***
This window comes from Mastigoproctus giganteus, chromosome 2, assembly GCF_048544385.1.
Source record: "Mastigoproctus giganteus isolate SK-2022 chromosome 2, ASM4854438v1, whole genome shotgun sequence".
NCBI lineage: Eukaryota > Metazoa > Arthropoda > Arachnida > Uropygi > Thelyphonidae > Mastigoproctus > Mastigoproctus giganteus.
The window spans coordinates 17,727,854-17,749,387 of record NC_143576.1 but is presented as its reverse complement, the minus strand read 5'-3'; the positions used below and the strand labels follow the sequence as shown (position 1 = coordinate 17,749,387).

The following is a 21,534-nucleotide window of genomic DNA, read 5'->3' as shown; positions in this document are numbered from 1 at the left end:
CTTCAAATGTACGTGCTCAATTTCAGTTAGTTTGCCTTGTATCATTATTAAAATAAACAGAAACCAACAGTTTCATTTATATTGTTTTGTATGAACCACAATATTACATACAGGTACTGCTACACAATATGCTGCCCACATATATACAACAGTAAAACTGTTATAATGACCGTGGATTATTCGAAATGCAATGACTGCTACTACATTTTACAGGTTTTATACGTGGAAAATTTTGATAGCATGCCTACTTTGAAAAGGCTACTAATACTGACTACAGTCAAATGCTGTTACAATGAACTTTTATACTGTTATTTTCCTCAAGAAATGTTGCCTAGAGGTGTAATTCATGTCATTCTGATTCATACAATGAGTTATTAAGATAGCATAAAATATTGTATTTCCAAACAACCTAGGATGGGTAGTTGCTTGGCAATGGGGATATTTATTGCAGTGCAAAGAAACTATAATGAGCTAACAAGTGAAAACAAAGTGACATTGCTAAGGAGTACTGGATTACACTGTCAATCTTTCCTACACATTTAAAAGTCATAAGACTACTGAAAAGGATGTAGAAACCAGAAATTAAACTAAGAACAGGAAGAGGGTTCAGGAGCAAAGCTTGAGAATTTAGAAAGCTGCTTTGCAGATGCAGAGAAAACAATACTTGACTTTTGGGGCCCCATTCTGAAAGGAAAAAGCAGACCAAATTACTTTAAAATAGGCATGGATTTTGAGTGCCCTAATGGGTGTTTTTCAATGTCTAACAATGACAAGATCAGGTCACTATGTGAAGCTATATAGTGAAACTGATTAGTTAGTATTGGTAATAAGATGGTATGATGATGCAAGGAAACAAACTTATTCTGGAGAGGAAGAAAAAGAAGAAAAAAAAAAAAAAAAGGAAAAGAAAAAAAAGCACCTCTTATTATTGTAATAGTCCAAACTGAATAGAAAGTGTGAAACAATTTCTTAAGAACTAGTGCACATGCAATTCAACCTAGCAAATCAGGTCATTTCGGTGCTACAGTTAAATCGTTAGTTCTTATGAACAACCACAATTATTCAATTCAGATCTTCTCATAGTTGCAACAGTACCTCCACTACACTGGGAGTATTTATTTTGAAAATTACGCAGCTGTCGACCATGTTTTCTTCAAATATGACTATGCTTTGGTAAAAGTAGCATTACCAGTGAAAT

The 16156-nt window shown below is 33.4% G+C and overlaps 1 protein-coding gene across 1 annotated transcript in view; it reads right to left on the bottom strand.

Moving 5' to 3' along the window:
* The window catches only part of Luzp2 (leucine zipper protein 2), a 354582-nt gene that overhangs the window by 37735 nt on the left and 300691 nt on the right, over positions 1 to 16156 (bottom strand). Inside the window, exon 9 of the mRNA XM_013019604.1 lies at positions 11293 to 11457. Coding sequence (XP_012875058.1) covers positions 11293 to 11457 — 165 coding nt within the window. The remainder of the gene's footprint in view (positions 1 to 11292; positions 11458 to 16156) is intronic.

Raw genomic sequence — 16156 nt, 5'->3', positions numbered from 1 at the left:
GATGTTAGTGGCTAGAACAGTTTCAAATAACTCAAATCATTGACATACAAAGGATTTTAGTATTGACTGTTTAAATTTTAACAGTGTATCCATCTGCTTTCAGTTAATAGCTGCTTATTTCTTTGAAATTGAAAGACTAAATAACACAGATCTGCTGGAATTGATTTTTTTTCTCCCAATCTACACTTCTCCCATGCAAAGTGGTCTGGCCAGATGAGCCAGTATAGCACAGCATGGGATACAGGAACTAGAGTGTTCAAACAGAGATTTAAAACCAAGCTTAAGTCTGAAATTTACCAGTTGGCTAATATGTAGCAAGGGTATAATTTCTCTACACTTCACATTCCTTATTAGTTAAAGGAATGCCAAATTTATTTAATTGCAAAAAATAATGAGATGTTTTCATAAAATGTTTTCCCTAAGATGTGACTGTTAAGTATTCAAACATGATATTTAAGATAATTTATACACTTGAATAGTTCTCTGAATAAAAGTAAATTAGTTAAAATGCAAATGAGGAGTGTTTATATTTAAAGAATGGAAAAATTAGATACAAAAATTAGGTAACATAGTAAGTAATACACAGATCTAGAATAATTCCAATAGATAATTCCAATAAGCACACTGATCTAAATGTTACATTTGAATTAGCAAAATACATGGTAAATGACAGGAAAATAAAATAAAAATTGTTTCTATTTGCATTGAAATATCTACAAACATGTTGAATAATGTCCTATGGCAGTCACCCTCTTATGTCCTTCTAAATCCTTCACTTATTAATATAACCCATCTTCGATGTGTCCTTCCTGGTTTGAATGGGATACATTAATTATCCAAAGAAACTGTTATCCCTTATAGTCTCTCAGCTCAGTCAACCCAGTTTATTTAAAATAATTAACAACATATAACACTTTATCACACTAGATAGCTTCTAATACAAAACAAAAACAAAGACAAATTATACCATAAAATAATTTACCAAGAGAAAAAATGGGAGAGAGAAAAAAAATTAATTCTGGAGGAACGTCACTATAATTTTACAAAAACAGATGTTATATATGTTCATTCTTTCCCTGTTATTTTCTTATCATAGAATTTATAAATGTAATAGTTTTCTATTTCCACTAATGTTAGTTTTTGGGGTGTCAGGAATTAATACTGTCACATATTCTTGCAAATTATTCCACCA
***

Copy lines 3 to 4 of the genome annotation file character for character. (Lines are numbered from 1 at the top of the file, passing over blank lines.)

NCBI lineage: Eukaryota > Metazoa > Arthropoda > Arachnida > Uropygi > Thelyphonidae > Mastigoproctus > Mastigoproctus giganteus.
The window spans coordinates 17,727,854-17,749,387 of record NC_143576.1 but is presented as its reverse complement, the minus strand read 5'-3'; the positions used below and the strand labels follow the sequence as shown (position 1 = coordinate 17,749,387).